Friday Morning Reads

Friday  Morning Reads





"The path of this scourge is unknown, therefore you can't know the economic impact. You can roll the dice but it's a guess," said Brian Battle, director of trading at Performance Trust Capital Partners. On that note, stock sentiment swung wildly overnight, with DJIA futures plunging as much as 600 points only to recover those losses, and are now off 0.9%. It's been an overall wild week: The Dow, S&P 500 and Nasdaq all entered correction territory on Thursday, as well as European stocks and seven major Asia-Pacific markets. Crude prices are down around 14% since Monday, while the benchmark U.S. 10-year Treasury yield just hit another all-time low of 1.19%.
Go deeper: The equity carnage is bonds' good fortune, writes Mark Grant.

What's driving the plunge?

Besides risks to global supply chains, travel restrictions and profit warnings, many are seeing other dangers as part of a worsening economic picture. "The risk to the global consumer is the real problem. Starbucks (NASDAQ:SBUX) and Apple (NASDAQ:AAPL) can reopen their stores in China, but few people will go into them," said Michael O'Rourke, chief market strategist at JonesTrading. Uncertainty about the U.S. presidential election's outcome is also starting to drive markets, while even before the selloff this week, equities were being measured at lofty valuations.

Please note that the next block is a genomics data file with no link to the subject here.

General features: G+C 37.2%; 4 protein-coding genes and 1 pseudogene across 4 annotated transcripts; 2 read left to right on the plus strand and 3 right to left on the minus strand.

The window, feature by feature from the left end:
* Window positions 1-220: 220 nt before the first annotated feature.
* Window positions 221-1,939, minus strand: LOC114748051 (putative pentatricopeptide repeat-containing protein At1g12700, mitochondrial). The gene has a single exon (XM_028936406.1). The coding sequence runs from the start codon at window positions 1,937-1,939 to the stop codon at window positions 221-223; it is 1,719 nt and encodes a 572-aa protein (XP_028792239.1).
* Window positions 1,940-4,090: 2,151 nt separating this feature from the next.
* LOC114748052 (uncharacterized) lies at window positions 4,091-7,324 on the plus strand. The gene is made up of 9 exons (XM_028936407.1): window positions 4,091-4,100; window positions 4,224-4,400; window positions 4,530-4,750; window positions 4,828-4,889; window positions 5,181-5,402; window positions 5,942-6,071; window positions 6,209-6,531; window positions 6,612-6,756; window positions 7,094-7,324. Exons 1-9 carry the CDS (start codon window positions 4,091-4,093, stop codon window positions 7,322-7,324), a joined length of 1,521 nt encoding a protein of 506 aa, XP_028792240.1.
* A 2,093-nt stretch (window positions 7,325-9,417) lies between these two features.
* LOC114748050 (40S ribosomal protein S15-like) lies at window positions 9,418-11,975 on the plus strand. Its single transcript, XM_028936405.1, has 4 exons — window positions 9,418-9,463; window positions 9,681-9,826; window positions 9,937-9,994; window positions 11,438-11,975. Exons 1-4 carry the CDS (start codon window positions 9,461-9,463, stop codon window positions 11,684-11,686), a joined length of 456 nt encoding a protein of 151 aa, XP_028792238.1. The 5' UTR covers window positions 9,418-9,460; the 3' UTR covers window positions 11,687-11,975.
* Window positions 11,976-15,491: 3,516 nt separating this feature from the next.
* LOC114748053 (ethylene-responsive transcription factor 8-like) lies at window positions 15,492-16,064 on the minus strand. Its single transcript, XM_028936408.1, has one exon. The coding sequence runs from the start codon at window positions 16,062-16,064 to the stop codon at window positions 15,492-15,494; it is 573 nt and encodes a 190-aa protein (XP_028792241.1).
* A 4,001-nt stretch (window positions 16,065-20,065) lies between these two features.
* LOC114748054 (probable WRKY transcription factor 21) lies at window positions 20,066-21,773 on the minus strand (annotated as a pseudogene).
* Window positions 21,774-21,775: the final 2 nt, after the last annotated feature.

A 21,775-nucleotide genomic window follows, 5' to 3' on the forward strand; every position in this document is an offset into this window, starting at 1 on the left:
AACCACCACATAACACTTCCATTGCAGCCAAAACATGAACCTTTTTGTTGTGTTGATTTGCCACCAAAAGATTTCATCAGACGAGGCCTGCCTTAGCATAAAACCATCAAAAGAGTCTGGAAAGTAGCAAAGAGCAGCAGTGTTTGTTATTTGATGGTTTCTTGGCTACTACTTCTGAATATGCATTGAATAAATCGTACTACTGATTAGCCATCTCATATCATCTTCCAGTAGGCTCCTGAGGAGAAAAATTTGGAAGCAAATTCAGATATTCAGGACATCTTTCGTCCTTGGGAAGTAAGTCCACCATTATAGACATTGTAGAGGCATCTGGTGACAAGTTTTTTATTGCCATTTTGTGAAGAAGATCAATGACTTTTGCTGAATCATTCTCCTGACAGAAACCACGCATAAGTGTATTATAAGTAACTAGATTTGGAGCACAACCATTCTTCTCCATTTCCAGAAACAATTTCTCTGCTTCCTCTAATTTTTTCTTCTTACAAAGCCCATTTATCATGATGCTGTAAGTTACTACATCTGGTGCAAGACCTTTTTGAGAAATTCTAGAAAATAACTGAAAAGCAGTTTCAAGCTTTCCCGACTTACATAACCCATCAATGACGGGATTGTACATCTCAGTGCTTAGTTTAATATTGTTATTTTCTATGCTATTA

Go deeper: 'Quantitatively Combining 7 Ways To Beat The Market' by Ploutos.

Change in forecasts

"U.S. companies will generate no earnings growth in 2020," wrote David Kostin, Goldman's chief U.S. equity strategist, despite a consensus from Wall Street that still calls for earnings to climb 7% this year. "We have cut our 2020 global growth forecast to 2.8% (from 3.2%). This would be the lowest reading since 2009," economists at Bank of America added, saying it would also be the first time since the financial crisis that it was expected to be under 3%. "Cases of the new coronavirus disease are rising quickly outside China, and the odds of the outbreak turning into a pandemic have now doubled - from 20% to 40%," according to a report from Moody's Analytics.
Go deeper: Shareholders Unite says a recession is looming.

New testing protocols

The CDC has revised its guidelines to give clinicians across the U.S. more power to test people suspected of carrying the new coronavirus. Under prior rules, clinicians only tested suspected COVID-19 patients if they had traveled recently from China or had been in contact with someone known to be infected. California recently confirmed the first U.S. coronavirus case of unknown origin, while Governor Gavin Newsom said the state is currently monitoring 8,400 people for the disease.